32 When Elisha reached the house, there was the boy lying dead on his couch. 33 He went in, shut the door on the two of them and prayed to the LORD. 34 Then he got on the bed and lay on the boy, mouth to mouth, eyes to eyes, hands to hands. As he stretched himself out on him, the boy’s body grew warm. 35 Elisha turned away and walked back and forth in the room and then got on the bed and stretched out on him once more. The boy sneezed seven times and opened his eyes. 36 Elisha summoned Gehazi and said, “Call the Shunammite.” And he did. When she came, he said, “Take your son.” 37 She came in, fell at his feet and bowed to the ground. Then she took her son and went out.
Those recording this event did so without identifying the Shunammite’s family by name. It would appear they were memorializing Elisha’s ministry to Israel. There was a request from a distressed mother that reached the courts of heaven. God responded in this case through his prophet Elisha. It illustrated God’s power in behalf of those who love him. As we saw in an earlier chapter about Elisha, God’s mercy was extended to those who are not from his chosen people Israel.
Let’s now turn to Luke’s gospel in the New Testament to read about a similar event. While Elisha’s miracle work was done in the quiet of an upstairs apartment, we see Jesus being jostled around by two crowds. He had been in Capernaum, a town where he once lived, teaching and healing and was now headed to Nain. By coincidence, Nain is south of the ancient town of Shunem by less than ten miles, which would place it about 20 miles or so from Mt. Carmel.
So there was a large group of people surrounding Jesus and, as they were entering Nain, they ran into another crowd. Now, people are mingling between the two groups. In the middle of this confusion, Jesus, who learns that this was a large funeral procession, identified the center of the commotion–the coffin of the deceased and that person’s mother.
To pick up this story, we read from Luke chapter 7:
11 Soon afterward, Jesus went to a town called Nain, and his disciples and a large crowd went along with him. 12 As he approached the town gate, a dead person was being carried out—the only son of his mother, and she was a widow. And a large crowd from the town was with her. 13 When the Lord saw her, his heart went out to her and he said, “Don’t cry.” 14 Then he went up and touched the bier they were carrying him on, and the bearers stood still. He said, “Young man, I say to you, get up!” 15 The dead man sat up and began to talk, and Jesus gave him back to his mother. 16 They were all filled with awe and praised God. “A great prophet has appeared among us,” they said. “God has come to help his people.” 17 This news about Jesus spread throughout Judea and the surrounding country.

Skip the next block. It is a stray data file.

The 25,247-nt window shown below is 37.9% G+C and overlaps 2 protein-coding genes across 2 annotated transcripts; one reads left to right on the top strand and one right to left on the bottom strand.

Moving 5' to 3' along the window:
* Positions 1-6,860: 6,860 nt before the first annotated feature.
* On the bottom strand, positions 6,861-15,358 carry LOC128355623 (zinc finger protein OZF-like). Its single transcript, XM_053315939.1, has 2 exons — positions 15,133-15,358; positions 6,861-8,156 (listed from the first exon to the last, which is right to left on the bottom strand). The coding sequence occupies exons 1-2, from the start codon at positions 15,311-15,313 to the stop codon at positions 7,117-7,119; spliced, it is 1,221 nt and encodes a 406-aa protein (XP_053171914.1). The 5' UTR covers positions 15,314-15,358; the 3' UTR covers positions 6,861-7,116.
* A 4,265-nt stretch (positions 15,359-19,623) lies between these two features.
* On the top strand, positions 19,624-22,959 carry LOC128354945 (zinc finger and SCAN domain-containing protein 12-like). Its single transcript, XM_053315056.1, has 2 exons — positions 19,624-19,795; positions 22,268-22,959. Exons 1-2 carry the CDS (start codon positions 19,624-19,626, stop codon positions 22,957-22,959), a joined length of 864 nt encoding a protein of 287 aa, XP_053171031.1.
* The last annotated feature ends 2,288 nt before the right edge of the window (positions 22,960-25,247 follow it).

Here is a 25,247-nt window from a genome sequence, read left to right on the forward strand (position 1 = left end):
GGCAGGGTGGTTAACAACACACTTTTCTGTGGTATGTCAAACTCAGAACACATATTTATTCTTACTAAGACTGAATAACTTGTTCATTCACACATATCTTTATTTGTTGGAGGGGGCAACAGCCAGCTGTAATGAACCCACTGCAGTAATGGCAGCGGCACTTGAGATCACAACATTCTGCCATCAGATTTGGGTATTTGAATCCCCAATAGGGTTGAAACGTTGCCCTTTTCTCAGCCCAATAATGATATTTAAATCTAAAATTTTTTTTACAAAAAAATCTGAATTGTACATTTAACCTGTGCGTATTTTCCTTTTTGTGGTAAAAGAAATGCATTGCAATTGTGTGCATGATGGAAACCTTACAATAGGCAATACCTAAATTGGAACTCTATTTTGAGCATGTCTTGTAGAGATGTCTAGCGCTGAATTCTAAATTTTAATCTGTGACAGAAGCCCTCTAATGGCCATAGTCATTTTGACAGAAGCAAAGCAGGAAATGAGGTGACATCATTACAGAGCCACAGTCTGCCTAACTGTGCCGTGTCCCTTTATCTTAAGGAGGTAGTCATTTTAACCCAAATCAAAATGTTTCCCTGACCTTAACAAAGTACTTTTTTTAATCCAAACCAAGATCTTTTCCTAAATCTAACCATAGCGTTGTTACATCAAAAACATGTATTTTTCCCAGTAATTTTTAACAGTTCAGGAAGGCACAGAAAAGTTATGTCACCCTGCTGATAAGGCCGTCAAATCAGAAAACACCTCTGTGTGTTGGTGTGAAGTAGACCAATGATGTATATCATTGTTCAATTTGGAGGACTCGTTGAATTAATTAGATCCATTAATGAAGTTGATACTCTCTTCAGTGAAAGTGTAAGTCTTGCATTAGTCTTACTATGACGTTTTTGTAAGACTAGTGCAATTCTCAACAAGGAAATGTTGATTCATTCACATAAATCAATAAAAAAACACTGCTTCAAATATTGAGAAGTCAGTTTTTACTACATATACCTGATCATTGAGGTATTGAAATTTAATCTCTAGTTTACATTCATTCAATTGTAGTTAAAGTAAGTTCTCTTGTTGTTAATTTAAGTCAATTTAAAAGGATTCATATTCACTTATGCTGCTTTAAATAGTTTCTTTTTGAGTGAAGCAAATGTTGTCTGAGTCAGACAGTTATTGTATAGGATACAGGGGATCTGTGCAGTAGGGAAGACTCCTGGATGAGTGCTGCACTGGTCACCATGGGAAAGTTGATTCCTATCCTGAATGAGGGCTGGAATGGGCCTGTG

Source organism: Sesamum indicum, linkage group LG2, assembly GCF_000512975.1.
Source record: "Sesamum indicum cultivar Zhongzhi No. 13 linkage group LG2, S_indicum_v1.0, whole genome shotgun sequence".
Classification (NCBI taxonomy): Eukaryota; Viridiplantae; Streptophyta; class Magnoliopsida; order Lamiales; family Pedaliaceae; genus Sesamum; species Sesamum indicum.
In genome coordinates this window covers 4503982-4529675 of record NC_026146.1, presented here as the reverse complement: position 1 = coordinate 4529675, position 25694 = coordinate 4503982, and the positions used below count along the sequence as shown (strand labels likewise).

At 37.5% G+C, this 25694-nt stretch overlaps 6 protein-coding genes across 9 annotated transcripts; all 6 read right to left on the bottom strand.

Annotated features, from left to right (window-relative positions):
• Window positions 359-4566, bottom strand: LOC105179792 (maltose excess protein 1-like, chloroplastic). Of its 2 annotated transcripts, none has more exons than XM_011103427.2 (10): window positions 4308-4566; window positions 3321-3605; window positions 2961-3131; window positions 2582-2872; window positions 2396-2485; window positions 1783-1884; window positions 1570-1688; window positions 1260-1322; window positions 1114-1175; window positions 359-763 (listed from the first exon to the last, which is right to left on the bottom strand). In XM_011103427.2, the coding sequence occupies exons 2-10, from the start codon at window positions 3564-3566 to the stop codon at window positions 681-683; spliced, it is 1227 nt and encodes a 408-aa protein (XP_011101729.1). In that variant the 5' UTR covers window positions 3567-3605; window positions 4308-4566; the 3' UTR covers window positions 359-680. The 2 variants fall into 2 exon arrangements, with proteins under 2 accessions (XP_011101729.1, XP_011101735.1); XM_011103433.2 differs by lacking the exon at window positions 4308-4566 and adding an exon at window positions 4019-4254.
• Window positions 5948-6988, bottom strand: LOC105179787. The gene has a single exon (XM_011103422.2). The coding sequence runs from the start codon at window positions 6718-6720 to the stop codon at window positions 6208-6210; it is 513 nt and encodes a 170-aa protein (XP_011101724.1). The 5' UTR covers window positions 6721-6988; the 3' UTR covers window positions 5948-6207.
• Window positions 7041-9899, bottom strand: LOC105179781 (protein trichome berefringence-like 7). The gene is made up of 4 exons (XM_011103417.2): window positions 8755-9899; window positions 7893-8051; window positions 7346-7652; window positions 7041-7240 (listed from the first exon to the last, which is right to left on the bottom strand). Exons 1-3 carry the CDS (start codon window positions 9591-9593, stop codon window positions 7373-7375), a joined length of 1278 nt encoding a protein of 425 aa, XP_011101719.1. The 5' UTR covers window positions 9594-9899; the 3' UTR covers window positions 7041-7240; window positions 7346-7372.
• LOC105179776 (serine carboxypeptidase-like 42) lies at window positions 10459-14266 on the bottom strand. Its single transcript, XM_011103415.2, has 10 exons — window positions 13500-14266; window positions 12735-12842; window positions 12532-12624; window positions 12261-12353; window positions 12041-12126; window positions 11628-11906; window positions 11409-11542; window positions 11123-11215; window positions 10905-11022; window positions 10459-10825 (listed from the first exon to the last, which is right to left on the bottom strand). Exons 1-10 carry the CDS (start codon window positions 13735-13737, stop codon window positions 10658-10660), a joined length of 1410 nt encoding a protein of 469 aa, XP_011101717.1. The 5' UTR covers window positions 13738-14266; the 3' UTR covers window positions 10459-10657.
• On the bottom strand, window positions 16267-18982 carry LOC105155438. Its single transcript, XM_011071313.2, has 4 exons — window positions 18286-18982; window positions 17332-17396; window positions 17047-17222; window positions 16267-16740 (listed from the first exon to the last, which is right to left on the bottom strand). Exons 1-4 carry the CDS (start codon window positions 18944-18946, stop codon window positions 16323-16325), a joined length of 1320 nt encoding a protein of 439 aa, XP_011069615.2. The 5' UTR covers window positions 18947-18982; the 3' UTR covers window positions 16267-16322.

You will notice the remarkable similarities of the stories in both Testaments. Jesus responds to the appeal from the mother. No, there is no indication of conversation except Jesus’ comforting words to the mother, “Don’t cry.” He might have said, “In just a moment, everything will be alright!” We don’t know. But the words, “Don’t cry,” are often used when a parent is soothing the hurt of a child. Jesus’ hands touched the coffin; his words then brought the mother’s son back to life.
Imagine, if you will, the affect on the two groups of people who witnessed this miracle. For the sorrowing, the funeral was over! From that moment, there were no more tears—only gratitude and joy. For those accompanying Jesus, it was an affirmation that he was what he said he was. For all of us, we see God’s power to bring life out of death, peace out of chaos. It brings cohesion to God’s revelation of himself to humanity—he brings life where there is death and restoration where there is ruin.
What happened in Shunem and just outside Nain is a sample of what Jesus said will happen again in the future. To a different crowd on another day he said, “I tell you the truth, whoever hears my word and believes him who sent me has eternal life and will not be condemned; he has crossed over from death to life. I tell you the truth, a time is coming and has now come when the dead will hear the voice of the Son of God and those who hear will live.” (John 5:24, 25).
Yes, the deceased son of the sorrowing widow heard Jesus’ voice and he was restored to his family and his friends. It is a mirror image of Elisha’s activities in Nain.
- What connection do you see in the location, events, or features of these two stories?
- What similarities do you find in the two events? What differences?
- With the first century Israelite’s knowledge of Old Testament history and heroes, what might they have recognized in Jesus’ raising of the widow’s son?
- What differing opinions might you see in the two different crowds—those traveling with Jesus and those going to the funeral?
- What kind of responses can you imagine coming from each mother?
- For additional discussion, see Mark 5:21-24, 35-43.